Medgenics’ Biopump Shows Good Early Results

Medgenics has announced early data from its phase II clinical trial with the EPODURE biopump device. This trial used the company’s proprietary biopump to deliver the drug erythropoietin, or EPO, to anemic patients with chronic kidney disease who had not yet begun dialysis.

The company, based in Karmiel, Israel, has produced biopump applications for treating several chronic diseases, including hepatitis C, and is in the early stages of developing a biopump application that would treat hemophilia.

The biopump allows patients to produce, in their bodies on a long-term basis, their own natural human protein therapy. Cells are taken from patients, treated, placed in the biopump, and then the sterilized pump is implanted.

The recent trial results showed that the EPODURE pump produced an environment that let hemoglobin remain in a desired range for 2 to 4 months without any additional injections. The company noted that that the treatment never went past the typical normal range for hemoglobin.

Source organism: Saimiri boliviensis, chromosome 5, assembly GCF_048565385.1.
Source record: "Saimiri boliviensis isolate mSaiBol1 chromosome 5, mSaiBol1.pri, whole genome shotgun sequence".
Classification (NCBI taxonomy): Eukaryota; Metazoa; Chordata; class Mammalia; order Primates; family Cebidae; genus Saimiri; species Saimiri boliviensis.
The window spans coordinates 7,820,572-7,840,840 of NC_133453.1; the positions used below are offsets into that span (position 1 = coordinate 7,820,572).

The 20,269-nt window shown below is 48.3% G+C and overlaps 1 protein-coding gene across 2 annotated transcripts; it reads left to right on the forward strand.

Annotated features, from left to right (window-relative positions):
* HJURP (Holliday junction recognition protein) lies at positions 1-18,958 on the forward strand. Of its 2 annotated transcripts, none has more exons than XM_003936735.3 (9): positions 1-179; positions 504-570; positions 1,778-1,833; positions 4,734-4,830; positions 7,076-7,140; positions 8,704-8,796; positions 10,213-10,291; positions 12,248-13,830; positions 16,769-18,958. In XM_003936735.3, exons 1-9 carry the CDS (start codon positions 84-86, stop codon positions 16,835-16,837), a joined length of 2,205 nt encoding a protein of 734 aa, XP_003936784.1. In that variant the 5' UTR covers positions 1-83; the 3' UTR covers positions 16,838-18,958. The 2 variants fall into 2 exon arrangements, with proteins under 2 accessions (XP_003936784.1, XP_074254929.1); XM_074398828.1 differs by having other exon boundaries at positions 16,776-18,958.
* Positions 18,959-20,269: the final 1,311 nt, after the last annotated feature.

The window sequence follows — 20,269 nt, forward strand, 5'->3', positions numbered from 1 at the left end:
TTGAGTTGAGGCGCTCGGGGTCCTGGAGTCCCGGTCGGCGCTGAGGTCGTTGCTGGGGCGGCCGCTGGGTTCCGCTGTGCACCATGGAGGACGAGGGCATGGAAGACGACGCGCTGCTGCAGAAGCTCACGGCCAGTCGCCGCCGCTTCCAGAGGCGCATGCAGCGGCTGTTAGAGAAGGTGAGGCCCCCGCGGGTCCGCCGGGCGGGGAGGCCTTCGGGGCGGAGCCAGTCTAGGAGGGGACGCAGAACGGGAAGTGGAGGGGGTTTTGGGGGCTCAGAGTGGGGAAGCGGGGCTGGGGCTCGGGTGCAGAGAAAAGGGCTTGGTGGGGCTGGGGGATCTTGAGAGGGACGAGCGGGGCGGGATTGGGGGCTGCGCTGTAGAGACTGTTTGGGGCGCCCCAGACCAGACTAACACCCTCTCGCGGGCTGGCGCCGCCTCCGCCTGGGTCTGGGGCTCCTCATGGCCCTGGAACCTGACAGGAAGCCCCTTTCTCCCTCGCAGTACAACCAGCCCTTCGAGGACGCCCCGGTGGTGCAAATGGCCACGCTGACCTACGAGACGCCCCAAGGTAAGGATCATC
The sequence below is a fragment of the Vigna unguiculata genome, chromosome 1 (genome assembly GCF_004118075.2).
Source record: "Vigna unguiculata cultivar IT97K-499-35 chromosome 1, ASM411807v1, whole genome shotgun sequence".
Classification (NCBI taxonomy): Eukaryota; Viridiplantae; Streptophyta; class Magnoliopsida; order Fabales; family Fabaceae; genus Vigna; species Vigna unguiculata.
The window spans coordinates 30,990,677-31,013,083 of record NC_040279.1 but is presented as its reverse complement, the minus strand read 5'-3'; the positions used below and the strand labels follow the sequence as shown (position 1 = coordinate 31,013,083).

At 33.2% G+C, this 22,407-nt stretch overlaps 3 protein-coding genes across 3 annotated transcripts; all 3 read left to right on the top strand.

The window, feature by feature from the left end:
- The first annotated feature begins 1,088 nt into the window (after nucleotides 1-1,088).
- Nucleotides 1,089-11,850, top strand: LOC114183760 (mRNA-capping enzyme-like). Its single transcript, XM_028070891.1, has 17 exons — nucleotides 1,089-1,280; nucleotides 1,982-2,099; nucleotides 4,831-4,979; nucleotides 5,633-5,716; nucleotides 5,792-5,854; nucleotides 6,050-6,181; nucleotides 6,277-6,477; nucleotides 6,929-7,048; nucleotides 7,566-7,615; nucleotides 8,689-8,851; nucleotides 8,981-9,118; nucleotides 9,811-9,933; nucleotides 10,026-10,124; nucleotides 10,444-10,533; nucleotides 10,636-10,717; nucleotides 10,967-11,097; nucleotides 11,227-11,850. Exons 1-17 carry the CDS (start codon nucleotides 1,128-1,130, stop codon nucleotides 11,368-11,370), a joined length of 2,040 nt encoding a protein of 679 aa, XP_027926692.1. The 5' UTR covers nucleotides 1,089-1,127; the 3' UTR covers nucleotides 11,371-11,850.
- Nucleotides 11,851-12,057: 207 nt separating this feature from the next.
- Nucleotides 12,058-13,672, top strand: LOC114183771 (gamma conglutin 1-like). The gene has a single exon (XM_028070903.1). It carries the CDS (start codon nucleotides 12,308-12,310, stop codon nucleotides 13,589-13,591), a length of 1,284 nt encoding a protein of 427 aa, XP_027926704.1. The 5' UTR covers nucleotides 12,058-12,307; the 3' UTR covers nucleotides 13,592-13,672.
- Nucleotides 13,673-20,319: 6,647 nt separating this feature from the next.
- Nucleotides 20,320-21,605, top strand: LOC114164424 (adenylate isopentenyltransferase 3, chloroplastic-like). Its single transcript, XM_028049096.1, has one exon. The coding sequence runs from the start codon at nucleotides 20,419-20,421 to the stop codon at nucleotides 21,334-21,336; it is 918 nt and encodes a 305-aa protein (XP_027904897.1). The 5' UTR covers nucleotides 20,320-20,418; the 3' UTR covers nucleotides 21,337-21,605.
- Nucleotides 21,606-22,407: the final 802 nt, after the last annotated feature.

The company plans a larger phase II trial for later this year, according to the firm’s website.

“We believe that EPODURE could improve the safety and efficacy of anemia treatments while enhancing patient quality of life by providing a more reliable treatment that reduces or eliminates the need for frequent EPO or ESA injections,” said Medgenics chief executive Andrew Pearlman. He added that the system “could provide clear cost benefits to payers.”

In recent years EPO drugs have been in the news for several reasons, including investigations into dialysis provider DaVita for overuse of the drug Epogen (made by Amgen), and double billing the government for drug that is left in vials and reused, according to a July 2012 Denver Post story. DaVita agreed to pay $55 million to settle over allegations of drug overuse; the company denied any wrongdoing.

Amgen also has settled suits, entering a guilty plea at the U.S. District Court in Brooklyn for misbranding its anemia drug, Aranesp, which meant that the company was accused of selling it for uses not approved by the FDA.